South Korea joined the lunar rush on Thursday with the launch of a lunar orbiter that will scout future landing sites.
The SpaceX-launched satellite is taking a long detour to save fuel and will arrive in December.
If successful, it will join spacecraft from the US and India already operating around the moon and a Chinese rover exploring the far side of the moon.
New Moon missions are launching in India, Russia and Japan later this year or next, as are a number of private companies in the US and elsewhere. Next up is NASA with the debut of its mega lunar rocket in late August.
South Korea’s $180 million mission — the country’s first step in lunar exploration — involves a boxy, solar-powered satellite designed to glide just 100 kilometers above the lunar surface. Scientists expect to collect geological and other data from this low polar orbit for at least a year.
It is South Korea’s second shot into space in six weeks.
In June, South Korea successfully launched a package of satellites into orbit for the first time using its own rocket. The first attempt last fall failed when the test satellite failed to reach orbit.
And in May, South Korea joined a NASA-led coalition to explore the moon with astronauts for years and decades to come. NASA is targeting the first launch in its Artemis program later this month. The goal is to send an empty crew capsule around the moon and back to test the systems before a crew climbs aboard in two years.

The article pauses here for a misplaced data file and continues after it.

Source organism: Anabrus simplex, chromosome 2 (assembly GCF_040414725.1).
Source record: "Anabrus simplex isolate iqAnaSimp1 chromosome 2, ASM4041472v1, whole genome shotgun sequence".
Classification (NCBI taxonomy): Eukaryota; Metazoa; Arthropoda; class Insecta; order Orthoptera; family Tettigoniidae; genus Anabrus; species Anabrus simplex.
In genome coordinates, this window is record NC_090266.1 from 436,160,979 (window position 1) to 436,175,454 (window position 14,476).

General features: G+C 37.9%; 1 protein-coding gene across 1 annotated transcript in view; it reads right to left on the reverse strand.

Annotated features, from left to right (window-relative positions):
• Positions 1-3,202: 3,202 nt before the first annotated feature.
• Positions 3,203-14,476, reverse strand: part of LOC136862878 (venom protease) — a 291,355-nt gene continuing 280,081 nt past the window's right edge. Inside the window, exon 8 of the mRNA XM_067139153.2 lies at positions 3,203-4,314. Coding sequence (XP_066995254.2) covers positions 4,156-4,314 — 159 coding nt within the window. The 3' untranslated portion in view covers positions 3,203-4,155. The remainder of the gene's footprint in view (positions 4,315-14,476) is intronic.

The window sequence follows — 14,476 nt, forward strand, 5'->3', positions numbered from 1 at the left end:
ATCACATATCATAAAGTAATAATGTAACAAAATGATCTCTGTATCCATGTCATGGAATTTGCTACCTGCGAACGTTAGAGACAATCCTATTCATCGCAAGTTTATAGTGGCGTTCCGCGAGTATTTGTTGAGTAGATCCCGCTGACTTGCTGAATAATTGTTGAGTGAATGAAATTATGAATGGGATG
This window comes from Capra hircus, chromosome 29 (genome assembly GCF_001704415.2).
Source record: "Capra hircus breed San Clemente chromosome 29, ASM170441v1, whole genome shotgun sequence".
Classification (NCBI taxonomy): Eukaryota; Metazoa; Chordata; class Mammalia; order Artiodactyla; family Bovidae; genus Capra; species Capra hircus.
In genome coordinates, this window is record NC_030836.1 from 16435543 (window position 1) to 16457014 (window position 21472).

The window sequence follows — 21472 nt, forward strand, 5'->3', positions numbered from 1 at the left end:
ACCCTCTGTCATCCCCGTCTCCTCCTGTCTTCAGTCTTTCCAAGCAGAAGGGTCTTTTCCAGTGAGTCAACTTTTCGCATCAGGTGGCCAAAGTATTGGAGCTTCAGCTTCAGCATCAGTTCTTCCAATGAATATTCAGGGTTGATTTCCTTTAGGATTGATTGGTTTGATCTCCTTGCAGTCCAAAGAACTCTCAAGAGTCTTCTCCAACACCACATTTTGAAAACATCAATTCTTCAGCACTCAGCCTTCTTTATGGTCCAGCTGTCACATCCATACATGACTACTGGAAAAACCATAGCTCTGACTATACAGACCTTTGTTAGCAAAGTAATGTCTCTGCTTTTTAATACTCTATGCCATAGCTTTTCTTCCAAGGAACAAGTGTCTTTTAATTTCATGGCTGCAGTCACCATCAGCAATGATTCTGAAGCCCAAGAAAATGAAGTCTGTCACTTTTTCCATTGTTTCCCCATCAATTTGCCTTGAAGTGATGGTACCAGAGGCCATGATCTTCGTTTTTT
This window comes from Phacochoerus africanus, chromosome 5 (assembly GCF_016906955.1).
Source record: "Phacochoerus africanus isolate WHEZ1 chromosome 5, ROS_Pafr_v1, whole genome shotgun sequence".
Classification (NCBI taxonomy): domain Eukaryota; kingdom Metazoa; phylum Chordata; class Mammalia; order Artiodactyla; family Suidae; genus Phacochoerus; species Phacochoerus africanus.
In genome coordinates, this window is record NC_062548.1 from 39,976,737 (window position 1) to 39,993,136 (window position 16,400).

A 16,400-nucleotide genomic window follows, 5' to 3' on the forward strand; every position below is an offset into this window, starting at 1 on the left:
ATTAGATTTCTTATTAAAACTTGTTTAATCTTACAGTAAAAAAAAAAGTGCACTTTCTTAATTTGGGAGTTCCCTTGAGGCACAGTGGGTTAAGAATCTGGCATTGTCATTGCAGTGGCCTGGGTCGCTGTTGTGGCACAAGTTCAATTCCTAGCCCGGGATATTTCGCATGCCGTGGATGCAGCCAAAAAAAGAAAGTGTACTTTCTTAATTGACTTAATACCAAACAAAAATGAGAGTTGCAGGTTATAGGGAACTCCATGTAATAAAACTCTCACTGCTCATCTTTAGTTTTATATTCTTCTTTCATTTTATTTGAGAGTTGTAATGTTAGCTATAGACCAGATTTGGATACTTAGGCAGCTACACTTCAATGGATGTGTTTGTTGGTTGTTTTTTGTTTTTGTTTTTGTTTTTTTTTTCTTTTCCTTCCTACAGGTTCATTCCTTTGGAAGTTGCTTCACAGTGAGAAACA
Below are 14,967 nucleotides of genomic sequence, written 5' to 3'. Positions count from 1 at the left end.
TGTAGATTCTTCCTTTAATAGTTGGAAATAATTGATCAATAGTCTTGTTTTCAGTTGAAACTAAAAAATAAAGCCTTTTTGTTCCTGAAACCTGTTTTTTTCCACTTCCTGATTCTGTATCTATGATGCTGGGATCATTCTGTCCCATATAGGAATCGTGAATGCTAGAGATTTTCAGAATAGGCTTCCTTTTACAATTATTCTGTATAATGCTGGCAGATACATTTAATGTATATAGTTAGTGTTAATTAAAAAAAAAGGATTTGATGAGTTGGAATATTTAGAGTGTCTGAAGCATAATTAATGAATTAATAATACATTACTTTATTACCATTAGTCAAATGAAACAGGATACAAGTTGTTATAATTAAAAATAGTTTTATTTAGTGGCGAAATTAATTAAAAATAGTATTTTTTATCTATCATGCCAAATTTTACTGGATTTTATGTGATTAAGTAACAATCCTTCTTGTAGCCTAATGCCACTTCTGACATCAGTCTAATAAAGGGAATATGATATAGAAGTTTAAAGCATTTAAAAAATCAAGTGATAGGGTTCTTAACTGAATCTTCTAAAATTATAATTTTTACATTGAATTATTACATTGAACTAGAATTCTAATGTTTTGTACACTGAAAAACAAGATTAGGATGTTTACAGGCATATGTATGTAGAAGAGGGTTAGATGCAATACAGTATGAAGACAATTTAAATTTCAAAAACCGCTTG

Danuri—Korean for “enjoying the moon”—carries six scientific instruments, including a camera for NASA. It was designed to look into the permanently shadowed, ice-filled craters at the lunar poles. NASA prefers the lunar south pole for future astronaut outposts because of evidence of frozen water.
South Korea plans to land its own spacecraft on the moon by around 2030 – a robotic probe.
“Danuri is just the beginning,” Sang-Ryool Lee, president of the Korea Aerospace Research Institute, said on the SpaceX launch webcast.
SpaceX’s Falcon 9 rocket carrying Danuri lifted off from Cape Canaveral just before sunset. The first stage booster, completing its sixth flight, landed on a sea platform a few minutes later for further recycling.
It was the third space shot of the day from the US
The United Launch Alliance launched an Atlas V rocket carrying an infrared missile detection satellite for the US Space Force at sunrise in Florida. Then Jeff Bezos’ Blue Origin rocket company sent six passengers on a fast ride into West Texas space.
Worldwide, Rocket Lab launched a small classified satellite from New Zealand for the US National Reconnaissance Office.
https://nypost.com/2022/08/08/south-korean-spacecraft-launched-to-the-moon-countrys-1st/ South Korean spacecraft launched to the moon, the country’s first